Have to be careful about using 'Yo-Yo' for selection, says Yo-Yo test creator
What's the story
The Yo-Yo fitness test, which has recently been made a mandatory for selection to the Indian cricket team, has sparked major debate all across the nation. As everyone holds discussions on the pros and cons of yo-yo tests in team selection, who else would be better to speak about the tests more than its inventor himself?
Dr. Jens Bangsbo, a Danish sports scientist invented the yo-yo tests back in the 90s, and he himself has recently commented on the ongoing ruling.
“The test is a tool to measure the capacity of an individual to perform in a particular event. It is not essentially a test to determine whether a player deserves a chance in the team or not. What is more important is to use this as a tool to measure and get better. The Yo-Yo's are useful as a tool to find out how to train and improve, to get the players fitter".
"This is how it is used by football clubs and that’s the constructive way. But the question is whether skill and mental capabilities are also important in a particular sport. Of course, there should be a basic fitness level for them to execute their skills well,” Dr. Bangsbo explained, as quoted by The Indian Express.
With a score of 16.1 being a minimum benchmark for selection in Team India, he said that the requirement wasn’t tough but added teams should be cautious for using it as a selection criterion.
“Since the level (16.1 for Team India) isn’t that high, I can sense that they are expecting a minimum fitness level in their players. You may say that a player can perform well despite not reaching that level but as a team, if it wants a certain minimum fitness level as part of its culture, 16.1 isn’t tough".
"Extremely fit footballers hit more than 20, sometimes 21. In any case, the capacity of a player and the sport which he is playing needs to be factored in to arrive at an "ideal" benchmark. But to use it for selection is different - I repeat that you have to be careful about it,” he continued.
He stressed out that players should not be rushed into the test and first-timers, in particular, should be well prepared. According to him, one had to make sure they are well recovered and not hastened into it.
In case you didn't know...
The Yo-Yo Tests have been a subject of debate for team selection, with many people including former Indian crickets questioning the importance of a test over skill.
Several top cricketing nations use the Yo-Yo's as a measurement tool to check on the fitness levels of their players, but it is seldom mandatory that a player needs to pass the tests to get into the team. This is where the Indian side has decided differently, making it mandatory for players to pass the Yo-Yo to be made available for selection.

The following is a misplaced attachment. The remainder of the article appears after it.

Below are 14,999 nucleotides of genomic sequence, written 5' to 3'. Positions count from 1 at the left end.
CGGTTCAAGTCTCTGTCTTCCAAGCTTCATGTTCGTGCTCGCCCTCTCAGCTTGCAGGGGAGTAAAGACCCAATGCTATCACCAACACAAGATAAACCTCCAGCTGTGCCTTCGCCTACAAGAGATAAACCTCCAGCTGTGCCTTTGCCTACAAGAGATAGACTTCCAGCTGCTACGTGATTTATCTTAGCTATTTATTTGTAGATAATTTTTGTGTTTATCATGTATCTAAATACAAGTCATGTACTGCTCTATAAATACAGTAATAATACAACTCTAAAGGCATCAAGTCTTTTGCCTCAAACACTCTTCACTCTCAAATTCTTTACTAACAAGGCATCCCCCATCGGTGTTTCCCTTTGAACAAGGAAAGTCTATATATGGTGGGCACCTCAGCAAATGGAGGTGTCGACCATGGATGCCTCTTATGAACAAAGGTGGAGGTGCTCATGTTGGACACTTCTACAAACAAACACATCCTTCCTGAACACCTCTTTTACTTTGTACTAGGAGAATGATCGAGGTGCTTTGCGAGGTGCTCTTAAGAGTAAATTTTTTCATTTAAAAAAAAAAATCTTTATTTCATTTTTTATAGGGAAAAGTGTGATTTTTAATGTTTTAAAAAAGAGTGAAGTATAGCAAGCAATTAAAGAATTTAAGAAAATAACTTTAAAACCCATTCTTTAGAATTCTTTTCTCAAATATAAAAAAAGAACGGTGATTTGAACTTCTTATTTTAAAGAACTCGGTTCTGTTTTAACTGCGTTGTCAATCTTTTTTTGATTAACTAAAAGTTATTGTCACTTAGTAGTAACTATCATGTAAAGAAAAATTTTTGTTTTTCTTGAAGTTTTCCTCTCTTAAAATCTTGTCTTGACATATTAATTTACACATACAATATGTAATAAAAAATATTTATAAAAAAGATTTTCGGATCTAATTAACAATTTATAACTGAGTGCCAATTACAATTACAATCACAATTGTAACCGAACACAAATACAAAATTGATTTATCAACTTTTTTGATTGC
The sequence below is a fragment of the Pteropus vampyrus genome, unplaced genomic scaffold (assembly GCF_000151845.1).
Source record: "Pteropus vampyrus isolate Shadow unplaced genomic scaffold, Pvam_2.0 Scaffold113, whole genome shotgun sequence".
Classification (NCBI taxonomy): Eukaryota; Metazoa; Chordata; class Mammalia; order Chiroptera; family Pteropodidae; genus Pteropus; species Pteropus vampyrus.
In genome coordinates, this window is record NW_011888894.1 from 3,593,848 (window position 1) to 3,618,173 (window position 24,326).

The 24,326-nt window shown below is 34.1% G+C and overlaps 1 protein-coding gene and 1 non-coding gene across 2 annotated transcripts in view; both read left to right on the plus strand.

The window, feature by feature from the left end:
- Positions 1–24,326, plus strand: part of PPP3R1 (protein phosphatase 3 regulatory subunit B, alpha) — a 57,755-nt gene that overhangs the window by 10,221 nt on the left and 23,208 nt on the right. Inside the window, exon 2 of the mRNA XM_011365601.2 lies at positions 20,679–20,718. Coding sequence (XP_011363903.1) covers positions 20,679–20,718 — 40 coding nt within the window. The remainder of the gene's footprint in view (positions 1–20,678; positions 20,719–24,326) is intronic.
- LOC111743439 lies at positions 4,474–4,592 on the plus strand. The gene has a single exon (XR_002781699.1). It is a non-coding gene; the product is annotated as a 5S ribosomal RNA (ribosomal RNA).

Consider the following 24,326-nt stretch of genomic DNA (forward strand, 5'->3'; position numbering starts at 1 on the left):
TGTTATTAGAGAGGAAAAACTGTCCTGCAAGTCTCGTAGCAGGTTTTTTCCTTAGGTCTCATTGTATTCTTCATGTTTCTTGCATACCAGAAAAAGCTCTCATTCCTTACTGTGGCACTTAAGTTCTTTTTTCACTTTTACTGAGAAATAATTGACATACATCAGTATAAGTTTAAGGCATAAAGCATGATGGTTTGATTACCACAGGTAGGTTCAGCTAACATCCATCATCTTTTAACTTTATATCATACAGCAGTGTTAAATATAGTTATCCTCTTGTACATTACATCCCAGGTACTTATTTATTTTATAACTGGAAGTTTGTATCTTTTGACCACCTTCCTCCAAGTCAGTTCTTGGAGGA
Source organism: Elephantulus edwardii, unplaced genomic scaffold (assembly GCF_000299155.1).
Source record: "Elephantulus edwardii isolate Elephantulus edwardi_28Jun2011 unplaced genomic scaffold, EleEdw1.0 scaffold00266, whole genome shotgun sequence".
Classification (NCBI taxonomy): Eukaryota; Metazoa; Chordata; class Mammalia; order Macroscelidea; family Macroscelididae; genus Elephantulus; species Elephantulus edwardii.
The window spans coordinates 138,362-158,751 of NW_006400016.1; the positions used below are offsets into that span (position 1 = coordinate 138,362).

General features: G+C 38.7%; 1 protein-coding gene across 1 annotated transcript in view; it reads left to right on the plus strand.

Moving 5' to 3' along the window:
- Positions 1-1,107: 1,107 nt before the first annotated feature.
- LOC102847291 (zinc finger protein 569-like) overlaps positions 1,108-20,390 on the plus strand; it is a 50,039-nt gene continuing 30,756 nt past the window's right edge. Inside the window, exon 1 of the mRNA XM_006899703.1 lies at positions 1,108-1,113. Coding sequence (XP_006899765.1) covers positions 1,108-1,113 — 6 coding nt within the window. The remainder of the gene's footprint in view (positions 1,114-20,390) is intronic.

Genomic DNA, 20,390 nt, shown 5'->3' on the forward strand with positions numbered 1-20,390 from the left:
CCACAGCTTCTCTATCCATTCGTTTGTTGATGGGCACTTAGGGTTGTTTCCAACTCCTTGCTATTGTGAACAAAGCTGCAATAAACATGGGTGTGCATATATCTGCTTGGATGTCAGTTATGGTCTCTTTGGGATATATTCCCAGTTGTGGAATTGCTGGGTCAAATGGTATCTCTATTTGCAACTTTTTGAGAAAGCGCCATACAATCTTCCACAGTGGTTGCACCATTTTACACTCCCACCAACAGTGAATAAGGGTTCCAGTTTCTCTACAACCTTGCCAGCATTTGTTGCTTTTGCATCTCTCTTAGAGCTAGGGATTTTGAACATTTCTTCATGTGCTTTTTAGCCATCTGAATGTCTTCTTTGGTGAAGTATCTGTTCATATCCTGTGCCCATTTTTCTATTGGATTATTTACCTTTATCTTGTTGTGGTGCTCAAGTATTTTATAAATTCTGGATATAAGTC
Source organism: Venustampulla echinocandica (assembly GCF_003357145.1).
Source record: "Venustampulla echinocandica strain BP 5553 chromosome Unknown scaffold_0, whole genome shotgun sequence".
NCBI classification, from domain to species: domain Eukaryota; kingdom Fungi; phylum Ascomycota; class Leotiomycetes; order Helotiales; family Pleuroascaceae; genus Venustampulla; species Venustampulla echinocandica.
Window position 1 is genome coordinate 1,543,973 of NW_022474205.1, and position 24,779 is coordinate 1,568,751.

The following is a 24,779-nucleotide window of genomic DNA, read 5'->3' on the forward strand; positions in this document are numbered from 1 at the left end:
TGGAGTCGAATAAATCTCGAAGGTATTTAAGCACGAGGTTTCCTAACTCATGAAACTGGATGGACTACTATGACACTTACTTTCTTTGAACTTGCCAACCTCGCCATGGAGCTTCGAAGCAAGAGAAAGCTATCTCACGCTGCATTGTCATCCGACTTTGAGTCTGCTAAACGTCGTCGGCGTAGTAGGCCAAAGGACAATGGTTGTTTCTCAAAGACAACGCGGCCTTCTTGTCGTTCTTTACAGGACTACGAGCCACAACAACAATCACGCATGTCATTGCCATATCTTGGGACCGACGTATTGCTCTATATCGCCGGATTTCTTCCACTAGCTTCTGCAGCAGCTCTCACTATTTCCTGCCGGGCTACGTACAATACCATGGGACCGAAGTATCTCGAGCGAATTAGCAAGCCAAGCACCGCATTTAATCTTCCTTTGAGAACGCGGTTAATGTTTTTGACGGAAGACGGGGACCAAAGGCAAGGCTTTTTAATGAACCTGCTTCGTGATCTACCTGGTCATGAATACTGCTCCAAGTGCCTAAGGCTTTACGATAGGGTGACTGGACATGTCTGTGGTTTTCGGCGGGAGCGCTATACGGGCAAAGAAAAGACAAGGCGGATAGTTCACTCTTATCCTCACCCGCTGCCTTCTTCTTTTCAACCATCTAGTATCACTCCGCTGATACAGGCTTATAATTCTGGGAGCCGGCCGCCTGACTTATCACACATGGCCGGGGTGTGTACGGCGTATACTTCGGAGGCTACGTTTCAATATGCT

While many top cricketing nations still continue to use it, former India players have questioned the importance of test over skill. Recently, Mohammed Shami was dropped from the historic Test against Afghanistan after failing to meet the required benchmark while Ambati Rayudu, who resurrected his career in the Indian Premier League (IPL), was also removed from India’s ODI squad for the upcoming tour of England. Even Sanju Samson was left out of India A squad relating to the same reason.
Dr. Bangsbo was the former assistant coach of Serie A (Italian League) giants Juventus and the Denmark national football team. He has years of experience in the field of sports fitness, and primarily developed the yo-yo tests during his stint as Professor at the University of Copenhagen. He further went on to utilise his findings with AEK Athens, a top Greek footballing team.
The Indian squad, selected with merits on the Yo-Yo test, have arrived in Ireland, where they will play two T20Is against the hosts, on 27th and 29th June. Later, they will travel to England where they will be engaging the English cricketers on a two-month long, full-fledged tour that will feature 3 T20Is followed by 3 ODIs, followed by 5 Test matches. The England tour begins on July 3rd with the first T20I match of the series.
The captain Virat Kohli and coach Ravi Shastri are like-minded on the use of yo-yo tests as a selection criterion, and the Board of Control for Cricket in India (BCCI) has given the required nod-on as well. Hence it is possible that the yo-yos will continue to be a deciding factor in player listings for the foreseeable future.
Virat Kohli is a strong advocate of the theory that one needs fitness along with the skill to play the game, and is also one of the best performers in the Yo-Yo's for India - his fantastic performance on the ground only adds more weight to his words.
What do you think on the Indian mandate to include yo-yo tests as a compulsory event for team selection? How do you think that will affect the team in the long run? Let us know in the comments below: